Book Review: "The Apparition Phase" by Will Maclean
2/5 - tone, atmosphere and genre problems...
When I read a ghost or haunting story, I love it to be deeply psychologically disturbing. It's the only real point to a ghost story. When I was a pre-teen, I read Shirley Jackson's "The Haunting of Hill House" and that book had such a lasting impact that almost fourteen years' later there are still things about it that make me shiver. The only difference now is that I am no longer just reading it - I'm teaching it to students. Books like "The Turn of the Screw" have managed to scare pre-teen me into a frenzy before and so have the novels: "The Man in the Picture" by Susan Hill, "Ghost Story" by Peter Straub and obviously, "Salem's Lot" by Stephen King. One thing these books all have in common is their ability to become wholly psychological. To stay in the real world and make everything seem like it is actually pheasible. All these books allow everything to become very human and between this and the 21st century ghost story, I would say in the 21st century, newer books are either brilliantly written or too far fetched and focused on fantasy to be possible at all. This was my main issue with "The Apparition Phase". Though the storyline was brilliant, I felt more and more detached from the story as it went on, especially when the recounting becomes more in-depth.
The story is about two children, or teenagers rather, who decide to scare a girl in their class at school by faking a photograph of a ghost. However, when this happens, they unlock something very evil. It almost reminded me of that "Goosebumps" book - "Say Cheese and Then You Die" I think it's called but that was about photographs of actual deaths. I think that this outer premise to the story though is pretty good. However, that isn't really what the story is about. There is far too much in between about coming-of-age and 'being a teenager' which felt a bit juvenile to me.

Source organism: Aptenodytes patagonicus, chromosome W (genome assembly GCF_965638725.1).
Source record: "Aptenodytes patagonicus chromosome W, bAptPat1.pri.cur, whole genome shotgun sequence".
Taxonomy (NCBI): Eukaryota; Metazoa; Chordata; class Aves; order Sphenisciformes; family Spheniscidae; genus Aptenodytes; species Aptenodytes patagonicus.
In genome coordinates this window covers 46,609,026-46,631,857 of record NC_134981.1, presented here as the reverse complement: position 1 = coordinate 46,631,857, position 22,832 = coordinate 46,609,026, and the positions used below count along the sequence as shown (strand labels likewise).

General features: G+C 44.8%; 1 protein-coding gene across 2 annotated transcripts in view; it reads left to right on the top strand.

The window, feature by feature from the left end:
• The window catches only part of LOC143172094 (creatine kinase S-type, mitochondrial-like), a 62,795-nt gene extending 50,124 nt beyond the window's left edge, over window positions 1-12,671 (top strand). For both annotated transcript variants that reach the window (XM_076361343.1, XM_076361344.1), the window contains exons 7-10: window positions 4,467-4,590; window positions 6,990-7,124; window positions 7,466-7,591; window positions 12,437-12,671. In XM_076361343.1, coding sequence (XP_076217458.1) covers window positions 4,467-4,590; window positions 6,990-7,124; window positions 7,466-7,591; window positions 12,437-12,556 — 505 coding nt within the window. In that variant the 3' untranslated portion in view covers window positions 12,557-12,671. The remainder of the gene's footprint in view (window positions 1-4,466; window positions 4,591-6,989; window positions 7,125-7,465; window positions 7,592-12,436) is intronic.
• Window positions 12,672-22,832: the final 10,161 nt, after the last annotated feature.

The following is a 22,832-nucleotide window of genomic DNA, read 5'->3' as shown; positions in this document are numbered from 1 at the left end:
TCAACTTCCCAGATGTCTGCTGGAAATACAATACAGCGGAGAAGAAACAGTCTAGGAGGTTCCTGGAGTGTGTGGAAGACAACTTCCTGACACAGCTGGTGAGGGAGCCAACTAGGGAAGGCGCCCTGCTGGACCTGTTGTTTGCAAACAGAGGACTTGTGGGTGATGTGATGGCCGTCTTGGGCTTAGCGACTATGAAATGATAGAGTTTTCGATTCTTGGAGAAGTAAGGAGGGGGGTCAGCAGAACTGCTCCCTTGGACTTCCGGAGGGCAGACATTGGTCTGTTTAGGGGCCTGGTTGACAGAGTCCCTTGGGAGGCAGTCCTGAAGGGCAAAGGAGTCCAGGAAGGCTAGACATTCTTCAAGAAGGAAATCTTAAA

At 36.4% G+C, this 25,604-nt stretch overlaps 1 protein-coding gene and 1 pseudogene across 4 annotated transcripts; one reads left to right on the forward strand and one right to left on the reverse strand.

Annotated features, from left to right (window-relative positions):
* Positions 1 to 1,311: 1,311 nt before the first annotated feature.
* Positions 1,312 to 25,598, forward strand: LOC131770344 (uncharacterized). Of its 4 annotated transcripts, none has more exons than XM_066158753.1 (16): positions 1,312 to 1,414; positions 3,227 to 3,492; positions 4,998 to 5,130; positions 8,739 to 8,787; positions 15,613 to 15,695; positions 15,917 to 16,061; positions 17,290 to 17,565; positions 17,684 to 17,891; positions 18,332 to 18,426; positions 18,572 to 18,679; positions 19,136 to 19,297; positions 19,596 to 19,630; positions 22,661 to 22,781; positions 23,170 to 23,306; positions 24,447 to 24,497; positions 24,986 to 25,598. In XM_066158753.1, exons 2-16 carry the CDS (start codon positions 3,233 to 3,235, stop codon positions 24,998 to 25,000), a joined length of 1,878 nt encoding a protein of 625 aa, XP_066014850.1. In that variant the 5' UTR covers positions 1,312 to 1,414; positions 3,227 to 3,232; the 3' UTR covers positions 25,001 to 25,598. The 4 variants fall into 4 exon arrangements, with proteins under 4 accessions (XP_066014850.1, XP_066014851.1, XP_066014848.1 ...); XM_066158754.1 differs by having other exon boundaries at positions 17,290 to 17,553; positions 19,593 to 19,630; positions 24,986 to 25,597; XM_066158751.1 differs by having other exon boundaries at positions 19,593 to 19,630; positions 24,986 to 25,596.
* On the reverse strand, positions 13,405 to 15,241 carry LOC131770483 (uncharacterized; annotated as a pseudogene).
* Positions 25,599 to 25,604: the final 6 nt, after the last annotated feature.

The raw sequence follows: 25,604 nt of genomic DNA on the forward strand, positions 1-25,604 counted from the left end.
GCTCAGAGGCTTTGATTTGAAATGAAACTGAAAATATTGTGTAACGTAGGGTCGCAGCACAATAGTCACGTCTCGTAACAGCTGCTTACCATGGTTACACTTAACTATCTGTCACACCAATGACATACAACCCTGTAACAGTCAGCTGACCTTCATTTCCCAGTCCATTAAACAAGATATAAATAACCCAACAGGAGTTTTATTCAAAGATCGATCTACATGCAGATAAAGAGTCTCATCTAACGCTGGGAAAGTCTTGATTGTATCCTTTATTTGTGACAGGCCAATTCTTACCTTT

When I read a ghost/horror novel I want a lot of atmosphere and a lot of setting, I want a grand amount of description and tense scenes with intense moments. Instead, what I got is not even half of these plus a side-story to something that belongs in a live-action Disney Channel show. Be that as it may, I did like the references to real life. For example: the 1917 photographs of fairies and seances etc. Though the book lacked its own sense of realism by disappearing too far down the 'life of a teenager' rabbit hole, I think it did well to try and recapture it - even if it wasn't wholly possible.
The tone of the book was a problem for me. You see, the novel is recounted by the adult main character - Tim, and he's telling the story of his teen life. This is all well and good but there are far too many instances of juvenile language used to make me believe it is an adult narrating it. It felt like a YA thriller rather than a horror, a YA thriller/fantasy novel at best. But I think it is a very misleading genre to suggest that this is adult horror. The tone of the book also seems to change the reader's perception in that we have to remember that the person narrating this is an adult. It would've been much better to have the narrator go back and narrate the book in the tone of an adult rather than trying to make him speak like a child. It takes away from a lot of the draw of the book.
All in all, I wasn't really that much of a fan of the novel, though I would recommend you make up your own mind about the book.